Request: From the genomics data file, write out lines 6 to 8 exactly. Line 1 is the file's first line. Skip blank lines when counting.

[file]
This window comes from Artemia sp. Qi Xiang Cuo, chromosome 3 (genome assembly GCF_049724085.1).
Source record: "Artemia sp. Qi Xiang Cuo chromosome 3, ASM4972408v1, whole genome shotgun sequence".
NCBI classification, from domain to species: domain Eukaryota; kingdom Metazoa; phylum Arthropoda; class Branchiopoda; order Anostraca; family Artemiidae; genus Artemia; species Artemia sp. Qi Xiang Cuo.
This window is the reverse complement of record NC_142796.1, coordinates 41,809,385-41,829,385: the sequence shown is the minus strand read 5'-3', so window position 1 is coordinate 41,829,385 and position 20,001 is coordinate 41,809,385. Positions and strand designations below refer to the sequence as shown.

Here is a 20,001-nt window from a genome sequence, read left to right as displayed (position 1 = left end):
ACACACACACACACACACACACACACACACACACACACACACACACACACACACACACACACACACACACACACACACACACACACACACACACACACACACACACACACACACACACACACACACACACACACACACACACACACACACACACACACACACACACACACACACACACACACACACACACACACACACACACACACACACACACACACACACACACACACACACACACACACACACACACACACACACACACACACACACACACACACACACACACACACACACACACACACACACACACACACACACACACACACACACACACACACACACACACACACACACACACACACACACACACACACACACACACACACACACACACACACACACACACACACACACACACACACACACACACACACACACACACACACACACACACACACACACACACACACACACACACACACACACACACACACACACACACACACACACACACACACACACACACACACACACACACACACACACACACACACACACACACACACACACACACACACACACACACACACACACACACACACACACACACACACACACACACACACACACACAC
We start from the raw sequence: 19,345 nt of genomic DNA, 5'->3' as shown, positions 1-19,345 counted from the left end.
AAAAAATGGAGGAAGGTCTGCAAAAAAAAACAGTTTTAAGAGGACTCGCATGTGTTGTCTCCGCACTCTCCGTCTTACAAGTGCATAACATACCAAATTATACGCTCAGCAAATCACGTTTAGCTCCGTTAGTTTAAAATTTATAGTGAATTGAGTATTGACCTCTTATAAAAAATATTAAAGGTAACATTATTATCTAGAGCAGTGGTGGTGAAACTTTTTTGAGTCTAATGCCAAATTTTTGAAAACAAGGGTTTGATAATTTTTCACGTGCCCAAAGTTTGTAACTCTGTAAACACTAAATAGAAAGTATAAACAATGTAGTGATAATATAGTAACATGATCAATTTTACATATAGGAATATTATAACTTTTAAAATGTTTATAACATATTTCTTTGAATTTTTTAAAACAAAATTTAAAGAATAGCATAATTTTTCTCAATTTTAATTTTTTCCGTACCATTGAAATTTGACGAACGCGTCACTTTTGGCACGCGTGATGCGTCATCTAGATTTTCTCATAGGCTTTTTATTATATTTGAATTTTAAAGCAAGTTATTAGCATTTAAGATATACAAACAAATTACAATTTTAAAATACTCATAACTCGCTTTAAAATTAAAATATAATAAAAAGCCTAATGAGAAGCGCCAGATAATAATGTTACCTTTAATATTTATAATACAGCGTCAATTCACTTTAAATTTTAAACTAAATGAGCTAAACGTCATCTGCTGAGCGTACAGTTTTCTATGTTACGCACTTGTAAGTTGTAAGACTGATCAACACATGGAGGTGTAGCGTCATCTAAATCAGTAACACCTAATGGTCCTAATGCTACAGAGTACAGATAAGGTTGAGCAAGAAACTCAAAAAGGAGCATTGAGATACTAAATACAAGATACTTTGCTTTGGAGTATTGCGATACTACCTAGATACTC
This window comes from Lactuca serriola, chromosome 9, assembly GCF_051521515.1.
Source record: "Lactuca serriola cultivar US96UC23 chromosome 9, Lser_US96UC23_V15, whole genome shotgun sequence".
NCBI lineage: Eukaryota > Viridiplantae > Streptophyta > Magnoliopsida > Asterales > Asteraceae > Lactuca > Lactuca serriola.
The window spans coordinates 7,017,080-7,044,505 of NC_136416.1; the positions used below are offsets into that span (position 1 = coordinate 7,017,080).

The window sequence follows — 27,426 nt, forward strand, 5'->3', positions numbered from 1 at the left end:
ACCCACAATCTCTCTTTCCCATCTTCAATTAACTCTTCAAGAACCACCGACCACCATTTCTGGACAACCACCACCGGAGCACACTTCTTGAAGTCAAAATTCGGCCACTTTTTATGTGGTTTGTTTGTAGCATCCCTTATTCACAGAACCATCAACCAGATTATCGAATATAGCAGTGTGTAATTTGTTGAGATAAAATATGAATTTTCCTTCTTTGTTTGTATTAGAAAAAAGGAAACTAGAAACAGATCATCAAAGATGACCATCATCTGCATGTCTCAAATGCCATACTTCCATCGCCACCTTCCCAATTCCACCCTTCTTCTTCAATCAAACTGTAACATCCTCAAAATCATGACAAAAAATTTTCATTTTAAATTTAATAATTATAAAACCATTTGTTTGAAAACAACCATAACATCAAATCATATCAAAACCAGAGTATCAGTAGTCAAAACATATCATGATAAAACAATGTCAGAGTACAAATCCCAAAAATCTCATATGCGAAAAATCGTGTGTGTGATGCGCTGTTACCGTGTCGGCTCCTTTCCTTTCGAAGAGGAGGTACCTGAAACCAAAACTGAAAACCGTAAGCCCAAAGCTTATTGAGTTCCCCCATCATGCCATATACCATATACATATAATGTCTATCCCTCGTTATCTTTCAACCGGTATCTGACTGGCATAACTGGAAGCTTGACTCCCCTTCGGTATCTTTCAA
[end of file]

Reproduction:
ACACACACACACACACACACACACACACACACACACACACACACACACACACACACACACACACACACACACACACACACACACACACACACACACACACACACACACACACACACACACACACACACACACACACACACACACACACACACACACACACACACACACACACACACACACACACACACACACACACACACACACACACACACACACACACACACACACACACACACACACACACACACACACACACACACACACACACACACACACACACACACACACACACACACACACACACACACACACACACACACACACACACACACACACACACACACACACACACACACACACACACACACACACACACACACACACACACACACACACACACACACACACACACACACACACACACACACACACACACACACACACACACACACACACACACACACACACACACACACACACACACACACACACACACACACACACACACACACACACACACACACACACACACACACACACACACACACACACACACACACACACACACACACACACACACACACACACACACACACACACACACACACACACACACACACACACACACACACAC
We start from the raw sequence: 19,345 nt of genomic DNA, 5'->3' as shown, positions 1-19,345 counted from the left end.
AAAAAATGGAGGAAGGTCTGCAAAAAAAAACAGTTTTAAGAGGACTCGCATGTGTTGTCTCCGCACTCTCCGTCTTACAAGTGCATAACATACCAAATTATACGCTCAGCAAATCACGTTTAGCTCCGTTAGTTTAAAATTTATAGTGAATTGAGTATTGACCTCTTATAAAAAATATTAAAGGTAACATTATTATCTAGAGCAGTGGTGGTGAAACTTTTTTGAGTCTAATGCCAAATTTTTGAAAACAAGGGTTTGATAATTTTTCACGTGCCCAAAGTTTGTAACTCTGTAAACACTAAATAGAAAGTATAAACAATGTAGTGATAATATAGTAACATGATCAATTTTACATATAGGAATATTATAACTTTTAAAATGTTTATAACATATTTCTTTGAATTTTTTAAAACAAAATTTAAAGAATAGCATAATTTTTCTCAATTTTAATTTTTTCCGTACCATTGAAATTTGACGAACGCGTCACTTTTGGCACGCGTGATGCGTCATCTAGATTTTCTCATAGGCTTTTTATTATATTTGAATTTTAAAGCAAGTTATTAGCATTTAAGATATACAAACAAATTACAATTTTAAAATACTCATAACTCGCTTTAAAATTAAAATATAATAAAAAGCCTAATGAGAAGCGCCAGATAATAATGTTACCTTTAATATTTATAATACAGCGTCAATTCACTTTAAATTTTAAACTAAATGAGCTAAACGTCATCTGCTGAGCGTACAGTTTTCTATGTTACGCACTTGTAAGTTGTAAGACTGATCAACACATGGAGGTGTAGCGTCATCTAAATCAGTAACACCTAATGGTCCTAATGCTACAGAGTACAGATAAGGTTGAGCAAGAAACTCAAAAAGGAGCATTGAGATACTAAATACAAGATACTTTGCTTTGGAGTATTGCGATACTACCTAGATACTC